The short answer is no. But what about all those ads that say mouthwash is awesome and does awesome things for your teeth and gums? Well, they’re ads. They’re trying to sell mouthwash.
Unfortunately, mouthwash is worse than simply useless. It can actually be harmful. One study found that people who use mouthwashes with a high amount of alcohol in them are at an increased risk of oral cancer, which has a mortality rate of 50%. Smokers who used mouthwash were nine times as likely to get oral cancer as sometime who didn’t smoke or use mouthwash. What’s high alcohol content? Listerine in particular has more alcohol in it than beer or wine. For more on that story, click here.
A lawsuit was filed against Johnson and Johnson this year for the claims they made about their Listerine Total Care Anticavity Mouthwash, which they claim —
fights plaque above the gum line, prevents cavities, freshens breath,
restores enamel, kills bad breath germs, strengthens teeth, is the most
complete mouthwash, and allegedly advertises it as an FDA-approved drug
that fights gum disease, even though the only active ingredient in
Listerine Total Care Anticavity Mouthwash is sodium fluoride which has
not been recognized by the FDA to fight plaque, a precursor to gum
disease, according to class action lawsuit news reports.
Listerine is not the only one though. Last year, a class action lawsuit was filed against the makers of ACT Total Care mouthwash because they also claimed that their mouthwash “fights plaque” when its only active ingredient is also sodium fluoride. If you purchased ACT, you can get in on the lawsuit by filling out the form here.
In 2010, the FDA accused Johnson & Johnson, CVS, and Walgreens of false advertising and ordered them to remove claims on their mouthwash labels that said they fought gum disease and plaque. Those mouthwash companies are stubborn though.
The makers of Crest Pro-Health mouthwash were sued by the makers of Listerine back in 2006 because of an ad that claimed four out of five dentists recommended Crest mouthwash. Crest’s claim was based upon the fact that they had paid 269 dentists $75 to give them their opinion on the mouthwash question.
And if you quit flossing a few years ago because you saw an ad that said mouthwash was as good as flossing, toss the mouthwash and go back to flossing. Listerine was sued for false advertising and ordered to stop running that ad.
Sadly, Listerine probably wins the prize for quantity of false advertising, but they have been around the longest. I remember their ads back in the 70s that claimed you could prevent a cold if you gargled with Listerine. That one made Time magazine’s “Too-Good-To-Be-True Hall of Fame.”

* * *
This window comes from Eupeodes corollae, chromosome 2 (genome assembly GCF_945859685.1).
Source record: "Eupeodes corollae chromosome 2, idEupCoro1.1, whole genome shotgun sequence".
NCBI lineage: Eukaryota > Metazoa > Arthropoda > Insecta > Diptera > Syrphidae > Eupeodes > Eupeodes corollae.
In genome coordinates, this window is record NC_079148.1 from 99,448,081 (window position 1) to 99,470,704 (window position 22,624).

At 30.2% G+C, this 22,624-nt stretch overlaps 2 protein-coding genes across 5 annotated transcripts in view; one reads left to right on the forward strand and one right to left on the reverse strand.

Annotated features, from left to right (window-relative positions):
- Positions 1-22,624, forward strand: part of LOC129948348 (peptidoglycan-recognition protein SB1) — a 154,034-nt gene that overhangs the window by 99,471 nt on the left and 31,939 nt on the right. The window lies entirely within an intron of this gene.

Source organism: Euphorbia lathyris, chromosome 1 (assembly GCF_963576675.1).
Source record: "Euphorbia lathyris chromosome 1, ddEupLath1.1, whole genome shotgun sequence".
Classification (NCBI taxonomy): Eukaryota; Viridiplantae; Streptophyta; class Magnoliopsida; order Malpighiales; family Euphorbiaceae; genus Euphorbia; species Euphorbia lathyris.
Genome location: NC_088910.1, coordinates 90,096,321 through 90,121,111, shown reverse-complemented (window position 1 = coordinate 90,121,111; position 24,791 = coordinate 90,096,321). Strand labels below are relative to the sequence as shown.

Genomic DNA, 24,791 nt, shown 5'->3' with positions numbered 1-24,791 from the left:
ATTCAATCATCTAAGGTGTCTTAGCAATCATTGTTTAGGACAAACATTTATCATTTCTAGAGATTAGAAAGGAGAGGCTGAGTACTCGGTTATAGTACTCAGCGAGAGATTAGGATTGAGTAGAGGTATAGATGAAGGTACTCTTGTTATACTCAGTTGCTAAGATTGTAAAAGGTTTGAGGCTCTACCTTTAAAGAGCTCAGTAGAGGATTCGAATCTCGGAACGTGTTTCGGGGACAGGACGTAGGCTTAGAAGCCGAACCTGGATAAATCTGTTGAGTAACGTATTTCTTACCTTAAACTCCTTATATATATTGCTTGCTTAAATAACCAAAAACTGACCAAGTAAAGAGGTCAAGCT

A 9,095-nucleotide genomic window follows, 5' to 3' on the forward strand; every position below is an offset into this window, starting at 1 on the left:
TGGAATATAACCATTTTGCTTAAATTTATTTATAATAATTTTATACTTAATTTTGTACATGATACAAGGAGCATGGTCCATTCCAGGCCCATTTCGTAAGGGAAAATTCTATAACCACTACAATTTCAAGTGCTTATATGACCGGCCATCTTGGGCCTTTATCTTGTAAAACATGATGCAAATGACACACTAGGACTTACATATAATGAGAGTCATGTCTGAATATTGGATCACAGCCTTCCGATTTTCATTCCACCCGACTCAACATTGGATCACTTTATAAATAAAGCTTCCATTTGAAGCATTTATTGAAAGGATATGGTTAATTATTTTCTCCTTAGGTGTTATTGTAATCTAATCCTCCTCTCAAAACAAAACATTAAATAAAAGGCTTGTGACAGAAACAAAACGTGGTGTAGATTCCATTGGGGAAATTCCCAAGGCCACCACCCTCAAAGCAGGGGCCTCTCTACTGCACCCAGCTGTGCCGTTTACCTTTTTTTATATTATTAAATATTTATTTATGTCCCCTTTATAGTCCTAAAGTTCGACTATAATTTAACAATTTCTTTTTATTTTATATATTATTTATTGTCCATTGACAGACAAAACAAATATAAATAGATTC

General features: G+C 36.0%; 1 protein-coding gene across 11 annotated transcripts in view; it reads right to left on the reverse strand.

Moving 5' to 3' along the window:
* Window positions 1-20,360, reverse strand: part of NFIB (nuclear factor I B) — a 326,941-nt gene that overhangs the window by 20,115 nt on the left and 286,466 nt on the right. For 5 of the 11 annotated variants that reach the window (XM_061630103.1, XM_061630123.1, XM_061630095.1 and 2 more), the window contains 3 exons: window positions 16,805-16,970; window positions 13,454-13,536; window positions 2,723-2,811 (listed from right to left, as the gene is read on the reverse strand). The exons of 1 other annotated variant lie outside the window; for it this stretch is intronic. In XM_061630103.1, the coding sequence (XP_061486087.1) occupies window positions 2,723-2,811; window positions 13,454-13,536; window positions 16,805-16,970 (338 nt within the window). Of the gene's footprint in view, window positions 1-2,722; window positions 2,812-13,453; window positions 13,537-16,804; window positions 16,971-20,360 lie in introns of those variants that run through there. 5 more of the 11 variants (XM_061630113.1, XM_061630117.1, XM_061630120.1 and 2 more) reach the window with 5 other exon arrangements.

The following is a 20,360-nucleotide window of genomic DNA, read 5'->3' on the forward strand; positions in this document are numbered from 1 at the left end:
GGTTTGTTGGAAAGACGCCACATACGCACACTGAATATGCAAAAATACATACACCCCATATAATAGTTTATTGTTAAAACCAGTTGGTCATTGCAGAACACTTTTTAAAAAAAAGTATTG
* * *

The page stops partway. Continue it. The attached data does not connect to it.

And their false ads even pre-date my life. Apparently they’d been claiming to prevent colds and cure sore throats for decades before the court stepped in and made them stop. I remember their ads from the 1970s telling you to gargle with Listerine
any time you got cold or wet. It’s no wonder the idea that cold causes
colds is so ingrained in our culture — Listerine was telling us that
for more than fifty years.
It was originally created as a surgical antiseptic, but how much money can you make selling surgical antiseptic? So, they started looking for alternative uses and realized that it cures halitosis, otherwise known as bad breath. It then became the first mouthwash in 1914, and sales went from $115,000 to more than $8 million in only seven years.
In fact, Listerine was the originator of the phrase “often a bridesmaid, never a bride” because of their ads targeted at young women wanting to get married. Here’s a TV ad from the 1950s.
Through the years, they’ve even claimed to prevent sexually transmitted diseases. I’ll just let you use your imagination on what women were supposed to do with Listerine to prevent that little problem.
And to cure dandruff—->
And to use after shaving — or else you could wind up in the hospital with your head covered in bandages. I had no idea shaving could be so deadly!
And to put on cuts and bruises … although I’m not sure how it was supposed to help bruises, which don’t normally get infected because the skin isn’t broken. But you’ll notice they gave up on all of those claims in recent decades and have been focusing on oral health.
The reality, however, is that if you’re buying mouthwash, you can save your money. Dental professionals agree that brushing and flossing are the important things. Contrary to the ads, “everyone” doesn’t have halitosis. Maybe most of us already realize that we don’t need mouthwash for bad breath, and that’s why they’re still trying to convince us that we need it for other reasons … like all the claims listed in the latest lawsuit.
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